3 1/2 stars. My apologies to the author's significant other, but I have a big crush on Kent Haruf. If his writing is indicative of the sort of man he is, then he must be a jewel: romantic, honest, plain-spoken and brilliant.

As I have said in reviews of his other books, Haruf is a master storyteller. There aren't any dull moments in his books, and his characters are golden. This is my least favorite of his books, but I mostly attribute that to the ending which disappointed me. Far be it for me to
Dec 06, 2014 Annette rated it really liked it
I realized the other day, when I got the news that Kent Haruf had died, that I had not read this book.

Kent had such a knack for describing places and people with vivid detail, while using a few words as possible. It's a trait that lends itself to his descriptions of eastern Colorado along the high plains. He characters are rich and their voices are true to life.

The story is about a spoiled child who grows up to be a spoiled selfish man who takes what he believes he is entitled to, whether it tr
Jul 31, 2009 Lori rated it liked it  ·  review of another edition
I love Kent Haruf's writing. It feels a bit like I'm visiting my hometown after being away for a very long time, and I'm sitting down with the narrator for an afternoon and gettting caught up on what's been going on while I've been gone.

Having grown up on the plains of Northeastern Colorado makes reading Haruf's books even more of a treat. I love it when he references various towns and landmarks that I know well, even if he does give some of them different names. Those of you who also made the
Apr 25, 2012 TBV rated it it was ok
This work was merely ok. It definitely is not as good as his work titled Plainsong.

Where You Once Belonged reads like a memoir in first person, even though it is fiction. The story begins at the end and moves back in time then ends where it began. That much was interesting. There was not much to the novel, the story is scant, not much action, very little thought, just an account of things and people. There was nothing profound about it. I'm not sure what to think about the ending (I'll not ruin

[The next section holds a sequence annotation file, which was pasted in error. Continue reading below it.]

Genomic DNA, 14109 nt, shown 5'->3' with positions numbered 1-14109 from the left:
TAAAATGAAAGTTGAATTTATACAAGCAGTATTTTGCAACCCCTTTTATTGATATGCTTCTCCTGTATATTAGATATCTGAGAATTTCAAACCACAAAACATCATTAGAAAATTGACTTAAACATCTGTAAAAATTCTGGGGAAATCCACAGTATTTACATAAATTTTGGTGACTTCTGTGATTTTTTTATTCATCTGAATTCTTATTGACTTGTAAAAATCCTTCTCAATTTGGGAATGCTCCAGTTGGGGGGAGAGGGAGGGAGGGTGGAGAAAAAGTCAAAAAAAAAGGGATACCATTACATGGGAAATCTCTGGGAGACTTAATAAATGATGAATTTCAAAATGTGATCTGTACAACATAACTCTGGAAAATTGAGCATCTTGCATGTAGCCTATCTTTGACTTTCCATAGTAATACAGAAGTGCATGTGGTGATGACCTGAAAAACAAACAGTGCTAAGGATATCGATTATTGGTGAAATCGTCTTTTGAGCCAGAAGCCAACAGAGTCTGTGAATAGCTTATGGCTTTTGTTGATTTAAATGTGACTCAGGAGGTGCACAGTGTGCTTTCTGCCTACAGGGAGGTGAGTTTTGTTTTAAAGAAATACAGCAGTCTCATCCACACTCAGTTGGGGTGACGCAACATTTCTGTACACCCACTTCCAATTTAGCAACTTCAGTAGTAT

Jun 19, 2010 Lara rated it really liked it
I think I have an author crush. My first experience with Kent Haruf was a number of years ago when I picked up PLAINSONG, a simple and graceful story of discordant lives colliding and intersecting in the small prairie town of Holt, Colorado. He drew me in with his carefully crafted prose and did it in such a way that made beautiful writing seem effortless.

You should know that when I have a literary crush and a penchant for buying books, it's all I can do to not scoop up all of the works I can by
Jan 13, 2013 Mark rated it really liked it  ·  review of another edition
Shelves: fiction

In this spare novelette, Kent Haruf -- a master at exploring small town America -- tells the story of Jack Burdette, a natural-born bad boy whose selfish and pathological behavior forms the twisted spine of this book.

Jack had once been the town hero, because as an oversized teen, he had been a brilliant football player, and even after he washed out of the University of Colorado as a freshman, the men of rural Holt, Colorado, decided he was the perfect choice to run the town grain elevator.

Mar 29, 2016 Antonia rated it it was amazing  ·  review of another edition
Shelves: read-in-2016
I would read anything by Kent Haruf. Sadly, there is only one more novel of his that I haven't read. He is an astonishingly great writer! Having read five of his novels, the last three quite close together, I feel as if I come from Holt, Colorado — the fictional town in which all of them are set — or had spent a lot of time there. And it's a place that it's hard to leave. A small, high-plains town where the residents lead (mostly) quiet, uneventful lives. Enough happens in this book, though, to ...more
Oct 28, 2015 Antoinette rated it it was amazing  ·  review of another edition
I feel a deep regret as I finish this book- this is the last book I will be able to read by one of the best authors ever.(I have read them all!) I love going to small town Holt and meeting its people. The language in his books is simple but eloquent. With each of his books, I am drawn in immediately and the ending always comes way too soon. In this book "Where You Once Belonged", we meet Jack Burdette, the small town football hero who returns after an 8 yr absence. He left under nefarious circum ...more
Sep 06, 2013 Serena rated it it was amazing
Shelves: read-fiction
A beautiful story. Slow-moving and romantic in the sense that it captures the hope and beauty of a small American town where the residents all grow up together and live out their lives like actors in a grand play. You can capture a collections of slivers of the town's life and hold them up to the light to see the story unfold.

The writing is beautiful, but spare, bringing to mind the young Hemingway - or early Larry McMurtry when he told tales of people and passion (All my Friends Are Going to be
Mary Snaddon
Jul 03, 2016 Mary Snaddon rated it it was amazing
Shelves: 2016
Once again, from the pen of Kent Haruf, simple beautifully written. Characters you will love and hate and totally believe in. Tugs at your very soul.
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Kent Haruf was born in eastern Colorado. He received his Bachelors of Arts in literature from Nebraska Wesleyan University in 1965 and his Masters of Fine Arts from the Iowa Writers' Workshop at the University of Iowa in 1973. For two years, he taught English in Turkey with the Peace Corps and his other jobs have included a chicken farm in Colorado, a construction site in Wyoming, a rehabilitation ...more